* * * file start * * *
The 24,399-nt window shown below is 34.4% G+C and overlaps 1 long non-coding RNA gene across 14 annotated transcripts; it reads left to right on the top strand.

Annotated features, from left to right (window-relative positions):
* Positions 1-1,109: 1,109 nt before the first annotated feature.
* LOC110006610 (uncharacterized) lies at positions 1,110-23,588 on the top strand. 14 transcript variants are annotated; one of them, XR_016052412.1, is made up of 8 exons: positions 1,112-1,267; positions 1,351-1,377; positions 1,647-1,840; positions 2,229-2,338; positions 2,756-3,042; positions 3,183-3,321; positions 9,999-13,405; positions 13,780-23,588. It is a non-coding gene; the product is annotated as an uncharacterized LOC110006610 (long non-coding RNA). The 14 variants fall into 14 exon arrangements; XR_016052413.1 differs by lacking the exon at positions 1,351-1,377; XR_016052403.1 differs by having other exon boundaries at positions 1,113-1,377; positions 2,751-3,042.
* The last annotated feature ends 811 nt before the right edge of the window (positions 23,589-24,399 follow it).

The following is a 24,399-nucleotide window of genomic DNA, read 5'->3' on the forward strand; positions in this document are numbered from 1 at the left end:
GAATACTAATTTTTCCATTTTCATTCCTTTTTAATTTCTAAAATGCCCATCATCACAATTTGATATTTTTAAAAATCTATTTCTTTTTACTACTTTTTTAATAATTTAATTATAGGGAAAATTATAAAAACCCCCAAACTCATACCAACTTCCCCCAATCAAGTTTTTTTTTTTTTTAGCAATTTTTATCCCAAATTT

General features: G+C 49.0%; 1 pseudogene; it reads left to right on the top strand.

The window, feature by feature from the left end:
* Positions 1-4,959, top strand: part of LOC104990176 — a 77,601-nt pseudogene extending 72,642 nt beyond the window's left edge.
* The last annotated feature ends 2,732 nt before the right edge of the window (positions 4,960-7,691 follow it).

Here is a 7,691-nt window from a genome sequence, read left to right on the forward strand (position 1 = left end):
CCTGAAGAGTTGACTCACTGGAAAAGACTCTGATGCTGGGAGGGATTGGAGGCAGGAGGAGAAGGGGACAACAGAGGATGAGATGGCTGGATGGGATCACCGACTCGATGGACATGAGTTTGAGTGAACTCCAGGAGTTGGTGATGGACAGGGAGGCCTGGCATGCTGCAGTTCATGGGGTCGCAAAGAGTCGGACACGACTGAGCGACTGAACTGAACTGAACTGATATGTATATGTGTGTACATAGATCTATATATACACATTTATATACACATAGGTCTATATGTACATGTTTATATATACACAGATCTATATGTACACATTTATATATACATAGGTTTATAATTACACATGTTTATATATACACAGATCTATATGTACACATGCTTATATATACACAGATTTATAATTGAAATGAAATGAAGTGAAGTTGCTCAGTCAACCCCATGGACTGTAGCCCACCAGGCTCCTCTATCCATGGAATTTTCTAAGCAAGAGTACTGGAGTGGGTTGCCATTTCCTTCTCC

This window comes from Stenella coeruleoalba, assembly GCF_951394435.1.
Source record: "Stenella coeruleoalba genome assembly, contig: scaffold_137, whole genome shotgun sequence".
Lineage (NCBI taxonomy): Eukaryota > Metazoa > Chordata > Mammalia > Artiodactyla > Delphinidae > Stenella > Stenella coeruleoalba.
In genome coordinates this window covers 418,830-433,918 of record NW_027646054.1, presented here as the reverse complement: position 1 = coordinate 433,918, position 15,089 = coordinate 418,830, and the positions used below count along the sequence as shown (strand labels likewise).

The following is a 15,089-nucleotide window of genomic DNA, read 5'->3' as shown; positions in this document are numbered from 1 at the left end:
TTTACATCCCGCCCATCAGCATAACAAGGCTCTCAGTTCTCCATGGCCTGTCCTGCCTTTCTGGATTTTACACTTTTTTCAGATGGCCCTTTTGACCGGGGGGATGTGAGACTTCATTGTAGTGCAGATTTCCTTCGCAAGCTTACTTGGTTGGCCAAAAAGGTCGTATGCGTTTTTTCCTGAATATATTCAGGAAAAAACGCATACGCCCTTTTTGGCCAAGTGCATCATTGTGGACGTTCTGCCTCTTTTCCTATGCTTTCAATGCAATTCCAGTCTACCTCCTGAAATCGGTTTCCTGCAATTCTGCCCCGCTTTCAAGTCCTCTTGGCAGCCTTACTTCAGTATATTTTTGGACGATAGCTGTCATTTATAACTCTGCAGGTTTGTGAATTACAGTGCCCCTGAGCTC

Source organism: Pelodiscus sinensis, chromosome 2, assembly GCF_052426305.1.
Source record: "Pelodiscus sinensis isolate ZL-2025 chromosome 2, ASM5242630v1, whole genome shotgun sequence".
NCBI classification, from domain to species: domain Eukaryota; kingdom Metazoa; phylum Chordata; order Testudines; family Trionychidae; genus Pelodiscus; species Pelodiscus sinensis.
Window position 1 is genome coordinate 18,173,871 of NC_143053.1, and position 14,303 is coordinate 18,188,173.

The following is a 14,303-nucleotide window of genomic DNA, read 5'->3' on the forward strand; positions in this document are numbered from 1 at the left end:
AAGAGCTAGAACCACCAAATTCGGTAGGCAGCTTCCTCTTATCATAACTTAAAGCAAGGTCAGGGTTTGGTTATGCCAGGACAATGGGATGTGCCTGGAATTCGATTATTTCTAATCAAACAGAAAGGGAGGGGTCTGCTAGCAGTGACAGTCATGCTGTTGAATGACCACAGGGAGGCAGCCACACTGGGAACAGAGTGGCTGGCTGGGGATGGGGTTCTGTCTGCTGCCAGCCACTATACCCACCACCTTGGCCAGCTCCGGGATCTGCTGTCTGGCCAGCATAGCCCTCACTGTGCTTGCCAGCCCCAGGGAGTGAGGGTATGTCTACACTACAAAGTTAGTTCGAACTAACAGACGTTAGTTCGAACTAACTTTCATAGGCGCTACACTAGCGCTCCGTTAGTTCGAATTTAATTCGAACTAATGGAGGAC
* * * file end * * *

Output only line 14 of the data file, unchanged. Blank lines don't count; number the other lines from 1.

This window comes from Stenella coeruleoalba, assembly GCF_951394435.1.